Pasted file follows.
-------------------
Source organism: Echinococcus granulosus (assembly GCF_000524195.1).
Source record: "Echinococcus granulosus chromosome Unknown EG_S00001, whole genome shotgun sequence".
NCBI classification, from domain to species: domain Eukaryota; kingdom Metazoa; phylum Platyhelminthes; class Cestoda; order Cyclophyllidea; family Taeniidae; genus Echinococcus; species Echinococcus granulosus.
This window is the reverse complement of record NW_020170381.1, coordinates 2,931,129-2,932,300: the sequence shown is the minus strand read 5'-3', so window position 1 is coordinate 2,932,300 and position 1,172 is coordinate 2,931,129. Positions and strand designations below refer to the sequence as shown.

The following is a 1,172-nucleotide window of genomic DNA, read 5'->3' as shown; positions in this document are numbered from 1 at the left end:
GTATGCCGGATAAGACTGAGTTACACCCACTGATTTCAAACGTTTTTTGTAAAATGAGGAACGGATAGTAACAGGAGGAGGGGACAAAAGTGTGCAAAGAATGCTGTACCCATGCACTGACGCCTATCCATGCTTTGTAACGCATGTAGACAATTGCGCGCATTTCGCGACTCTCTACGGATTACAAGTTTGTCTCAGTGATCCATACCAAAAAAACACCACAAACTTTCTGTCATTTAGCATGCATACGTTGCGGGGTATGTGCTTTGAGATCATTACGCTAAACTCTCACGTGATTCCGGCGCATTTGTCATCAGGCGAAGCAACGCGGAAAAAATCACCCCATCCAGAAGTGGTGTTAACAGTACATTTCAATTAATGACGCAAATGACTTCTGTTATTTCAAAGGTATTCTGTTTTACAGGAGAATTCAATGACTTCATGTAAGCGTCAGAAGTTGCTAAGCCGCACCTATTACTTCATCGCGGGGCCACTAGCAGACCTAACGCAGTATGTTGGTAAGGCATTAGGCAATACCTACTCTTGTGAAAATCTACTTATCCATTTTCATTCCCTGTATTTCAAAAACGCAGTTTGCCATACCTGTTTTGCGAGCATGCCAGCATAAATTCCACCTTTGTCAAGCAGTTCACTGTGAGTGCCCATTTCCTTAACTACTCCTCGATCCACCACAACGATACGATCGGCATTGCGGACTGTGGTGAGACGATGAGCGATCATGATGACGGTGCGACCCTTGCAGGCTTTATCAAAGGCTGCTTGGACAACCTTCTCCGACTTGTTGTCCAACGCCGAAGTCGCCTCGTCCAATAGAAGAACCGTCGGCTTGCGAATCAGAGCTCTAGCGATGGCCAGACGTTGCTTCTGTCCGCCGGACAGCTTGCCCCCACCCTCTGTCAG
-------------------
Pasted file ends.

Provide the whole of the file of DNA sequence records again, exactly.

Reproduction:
Source organism: Echinococcus granulosus (assembly GCF_000524195.1).
Source record: "Echinococcus granulosus chromosome Unknown EG_S00001, whole genome shotgun sequence".
NCBI classification, from domain to species: domain Eukaryota; kingdom Metazoa; phylum Platyhelminthes; class Cestoda; order Cyclophyllidea; family Taeniidae; genus Echinococcus; species Echinococcus granulosus.
This window is the reverse complement of record NW_020170381.1, coordinates 2,931,129-2,932,300: the sequence shown is the minus strand read 5'-3', so window position 1 is coordinate 2,932,300 and position 1,172 is coordinate 2,931,129. Positions and strand designations below refer to the sequence as shown.

The following is a 1,172-nucleotide window of genomic DNA, read 5'->3' as shown; positions in this document are numbered from 1 at the left end:
GTATGCCGGATAAGACTGAGTTACACCCACTGATTTCAAACGTTTTTTGTAAAATGAGGAACGGATAGTAACAGGAGGAGGGGACAAAAGTGTGCAAAGAATGCTGTACCCATGCACTGACGCCTATCCATGCTTTGTAACGCATGTAGACAATTGCGCGCATTTCGCGACTCTCTACGGATTACAAGTTTGTCTCAGTGATCCATACCAAAAAAACACCACAAACTTTCTGTCATTTAGCATGCATACGTTGCGGGGTATGTGCTTTGAGATCATTACGCTAAACTCTCACGTGATTCCGGCGCATTTGTCATCAGGCGAAGCAACGCGGAAAAAATCACCCCATCCAGAAGTGGTGTTAACAGTACATTTCAATTAATGACGCAAATGACTTCTGTTATTTCAAAGGTATTCTGTTTTACAGGAGAATTCAATGACTTCATGTAAGCGTCAGAAGTTGCTAAGCCGCACCTATTACTTCATCGCGGGGCCACTAGCAGACCTAACGCAGTATGTTGGTAAGGCATTAGGCAATACCTACTCTTGTGAAAATCTACTTATCCATTTTCATTCCCTGTATTTCAAAAACGCAGTTTGCCATACCTGTTTTGCGAGCATGCCAGCATAAATTCCACCTTTGTCAAGCAGTTCACTGTGAGTGCCCATTTCCTTAACTACTCCTCGATCCACCACAACGATACGATCGGCATTGCGGACTGTGGTGAGACGATGAGCGATCATGATGACGGTGCGACCCTTGCAGGCTTTATCAAAGGCTGCTTGGACAACCTTCTCCGACTTGTTGTCCAACGCCGAAGTCGCCTCGTCCAATAGAAGAACCGTCGGCTTGCGAATCAGAGCTCTAGCGATGGCCAGACGTTGCTTCTGTCCGCCGGACAGCTTGCCCCCACCCTCTGTCAG